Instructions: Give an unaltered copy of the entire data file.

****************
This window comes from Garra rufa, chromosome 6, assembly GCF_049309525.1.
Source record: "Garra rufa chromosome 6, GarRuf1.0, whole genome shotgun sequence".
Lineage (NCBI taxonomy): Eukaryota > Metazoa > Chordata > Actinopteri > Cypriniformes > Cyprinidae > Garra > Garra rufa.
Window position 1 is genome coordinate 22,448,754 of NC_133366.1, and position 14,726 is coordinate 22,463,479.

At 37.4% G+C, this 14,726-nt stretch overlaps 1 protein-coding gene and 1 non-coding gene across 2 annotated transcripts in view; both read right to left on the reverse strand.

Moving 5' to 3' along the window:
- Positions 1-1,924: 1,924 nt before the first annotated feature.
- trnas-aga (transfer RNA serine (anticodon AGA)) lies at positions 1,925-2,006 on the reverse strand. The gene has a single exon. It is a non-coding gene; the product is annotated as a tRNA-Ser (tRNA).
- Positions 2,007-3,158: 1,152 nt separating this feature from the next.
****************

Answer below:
This window comes from Garra rufa, chromosome 6, assembly GCF_049309525.1.
Source record: "Garra rufa chromosome 6, GarRuf1.0, whole genome shotgun sequence".
Lineage (NCBI taxonomy): Eukaryota > Metazoa > Chordata > Actinopteri > Cypriniformes > Cyprinidae > Garra > Garra rufa.
Window position 1 is genome coordinate 22,448,754 of NC_133366.1, and position 14,726 is coordinate 22,463,479.

At 37.4% G+C, this 14,726-nt stretch overlaps 1 protein-coding gene and 1 non-coding gene across 2 annotated transcripts in view; both read right to left on the reverse strand.

Moving 5' to 3' along the window:
- Positions 1-1,924: 1,924 nt before the first annotated feature.
- trnas-aga (transfer RNA serine (anticodon AGA)) lies at positions 1,925-2,006 on the reverse strand. The gene has a single exon. It is a non-coding gene; the product is annotated as a tRNA-Ser (tRNA).
- Positions 2,007-3,158: 1,152 nt separating this feature from the next.